"The demand is so great, there's no doubt that we're going to be running at close to occupancy within a year's time," said Ken Meibert, CEO of Aurora Behavioral Healthcare Santa Rosa.
In 2009, Aurora's parent company, Corona-based Signature Healthcare
, purchased the 52,000-square-foot facility, promising to restore full-service psych care in Sonoma County
after St. Joseph Health shuttered its mental health facility at the same location in 2008.
said the hospital, one of eight psych hospitals run by Signature
, has already hired between 60 and 70 nurses, social workers and other staff to support the opening.
Staffing levels will gradually increase as operations continue throughout the first year, he
The hospital projects it will eventually have 10 full-time psychiatrists and has contracted with five primary care and internal medicine physicians, all of whom are independent practitioners.
More hires are planned in the future.
"It's now a matter of hiring staff and getting them trained," Mr. Meibert
"We'll be recruiting for some time given the size of the hospital."
The Office of Statewide Health Planning and Development has finished its approvals of the new hospital.
Now, all that sits between the opening is a final sign-off from the California Department of Health Services, which licenses all hospitals in the state.
While preparing for its opening, Mr. Meibert
said Aurora is currently negotiating with insurers and other hospitals in the region.
"Those counties are sending people to as far away as San Francisco and Sacramento, and a lot of times there's not access in Northern California," Mr. Meibert
said, adding that distance can become a significant hurdle for family members wishing to help someone dealing with a mental health crisis.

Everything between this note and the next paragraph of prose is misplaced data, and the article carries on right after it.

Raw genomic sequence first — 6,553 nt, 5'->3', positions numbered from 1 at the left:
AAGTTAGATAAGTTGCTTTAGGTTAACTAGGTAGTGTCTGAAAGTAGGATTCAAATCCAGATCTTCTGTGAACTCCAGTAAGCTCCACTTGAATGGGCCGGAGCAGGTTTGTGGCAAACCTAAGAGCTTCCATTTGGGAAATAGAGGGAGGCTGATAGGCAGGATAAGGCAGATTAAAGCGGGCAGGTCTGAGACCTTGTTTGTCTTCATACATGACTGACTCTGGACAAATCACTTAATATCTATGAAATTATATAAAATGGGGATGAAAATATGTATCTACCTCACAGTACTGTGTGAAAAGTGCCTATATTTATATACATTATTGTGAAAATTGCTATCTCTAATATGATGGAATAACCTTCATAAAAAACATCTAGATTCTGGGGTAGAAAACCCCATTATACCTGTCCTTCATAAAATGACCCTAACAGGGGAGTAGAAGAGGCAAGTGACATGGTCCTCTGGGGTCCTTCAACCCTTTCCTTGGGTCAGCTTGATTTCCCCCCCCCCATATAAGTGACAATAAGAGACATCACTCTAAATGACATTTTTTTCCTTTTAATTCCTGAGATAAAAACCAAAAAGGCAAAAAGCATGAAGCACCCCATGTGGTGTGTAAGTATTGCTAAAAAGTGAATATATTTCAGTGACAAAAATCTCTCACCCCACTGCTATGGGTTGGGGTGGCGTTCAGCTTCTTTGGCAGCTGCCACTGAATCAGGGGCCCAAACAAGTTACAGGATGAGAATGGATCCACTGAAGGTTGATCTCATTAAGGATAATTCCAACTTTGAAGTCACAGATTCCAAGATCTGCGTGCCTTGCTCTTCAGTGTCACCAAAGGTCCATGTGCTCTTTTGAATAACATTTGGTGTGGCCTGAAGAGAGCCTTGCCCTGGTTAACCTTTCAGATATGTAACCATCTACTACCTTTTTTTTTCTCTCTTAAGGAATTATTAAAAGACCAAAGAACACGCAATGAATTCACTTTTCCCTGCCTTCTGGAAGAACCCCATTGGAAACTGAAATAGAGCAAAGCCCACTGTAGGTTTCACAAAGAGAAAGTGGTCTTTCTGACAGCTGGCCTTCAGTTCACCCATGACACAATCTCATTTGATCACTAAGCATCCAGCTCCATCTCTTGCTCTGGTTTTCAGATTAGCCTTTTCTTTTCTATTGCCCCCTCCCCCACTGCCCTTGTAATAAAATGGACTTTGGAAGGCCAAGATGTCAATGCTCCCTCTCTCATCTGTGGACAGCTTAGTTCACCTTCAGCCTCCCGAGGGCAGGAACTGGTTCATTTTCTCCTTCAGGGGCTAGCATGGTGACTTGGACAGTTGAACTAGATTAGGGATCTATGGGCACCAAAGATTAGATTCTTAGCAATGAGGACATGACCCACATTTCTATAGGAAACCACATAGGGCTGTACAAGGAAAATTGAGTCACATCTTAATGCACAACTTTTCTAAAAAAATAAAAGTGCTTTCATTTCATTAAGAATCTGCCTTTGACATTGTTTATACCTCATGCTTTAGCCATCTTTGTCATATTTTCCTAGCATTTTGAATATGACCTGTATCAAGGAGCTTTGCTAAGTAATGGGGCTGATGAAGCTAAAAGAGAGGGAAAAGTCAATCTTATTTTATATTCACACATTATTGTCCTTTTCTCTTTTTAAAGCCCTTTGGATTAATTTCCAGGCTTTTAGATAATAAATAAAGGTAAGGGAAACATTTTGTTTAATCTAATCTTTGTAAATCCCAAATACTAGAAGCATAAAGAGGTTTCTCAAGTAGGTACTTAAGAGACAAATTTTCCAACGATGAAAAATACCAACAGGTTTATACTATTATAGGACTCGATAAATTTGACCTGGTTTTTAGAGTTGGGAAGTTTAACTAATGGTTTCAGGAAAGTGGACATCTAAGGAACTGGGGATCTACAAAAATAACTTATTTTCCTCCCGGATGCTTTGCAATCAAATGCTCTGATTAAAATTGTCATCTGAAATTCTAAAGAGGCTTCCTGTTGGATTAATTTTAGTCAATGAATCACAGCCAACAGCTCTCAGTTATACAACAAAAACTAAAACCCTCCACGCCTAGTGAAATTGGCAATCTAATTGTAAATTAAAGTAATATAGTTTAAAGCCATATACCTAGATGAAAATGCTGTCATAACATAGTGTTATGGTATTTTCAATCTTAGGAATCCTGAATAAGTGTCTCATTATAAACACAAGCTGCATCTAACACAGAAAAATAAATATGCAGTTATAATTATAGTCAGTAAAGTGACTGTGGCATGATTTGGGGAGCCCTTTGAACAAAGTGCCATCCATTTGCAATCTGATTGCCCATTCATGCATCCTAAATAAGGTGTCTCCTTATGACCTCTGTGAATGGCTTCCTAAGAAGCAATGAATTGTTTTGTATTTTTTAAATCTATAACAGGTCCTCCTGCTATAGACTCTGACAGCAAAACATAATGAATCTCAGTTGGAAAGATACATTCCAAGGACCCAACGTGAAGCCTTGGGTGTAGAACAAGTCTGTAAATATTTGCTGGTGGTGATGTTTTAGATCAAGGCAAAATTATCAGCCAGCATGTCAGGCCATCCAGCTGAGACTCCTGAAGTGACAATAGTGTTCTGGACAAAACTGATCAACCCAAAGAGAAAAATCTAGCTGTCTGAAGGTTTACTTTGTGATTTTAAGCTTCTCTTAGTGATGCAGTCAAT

"It's going to benefit the whole region."
The increased need for inpatient psych care stems from several factors, but chief among them is a traditionally lower reimbursement rate from insurers, Medi-Cal and Medicare for inpatient psych care compared to more expense medical procedures such as cardiology or orthopedics, Mr. Meibert
While some of that is being addressed in the Affordable Care Act through improved access to mental health care, Mr. Meibert
said traditional med-surge hospitals began to shift away from inpatient psych care and toward specialty care.
"Because reimbursement is so low for mentally ill patients, that has caused a decline throughout the state in available psychiatric inpatient beds," Mr. Meibert
"We don't have to buy a whole lot of the expensive equipment that big med-surge hospitals do," Mr. Meibert
Topics: Aurora Behavioral Health Care, Ken Meibert
, Lisa Amador, mental health care, Napa County, North Bay Business Journal
6-3-2013, Rita Scardaci, Signature Healthcare Services
, Sutter Medical Center of Santa Rosa
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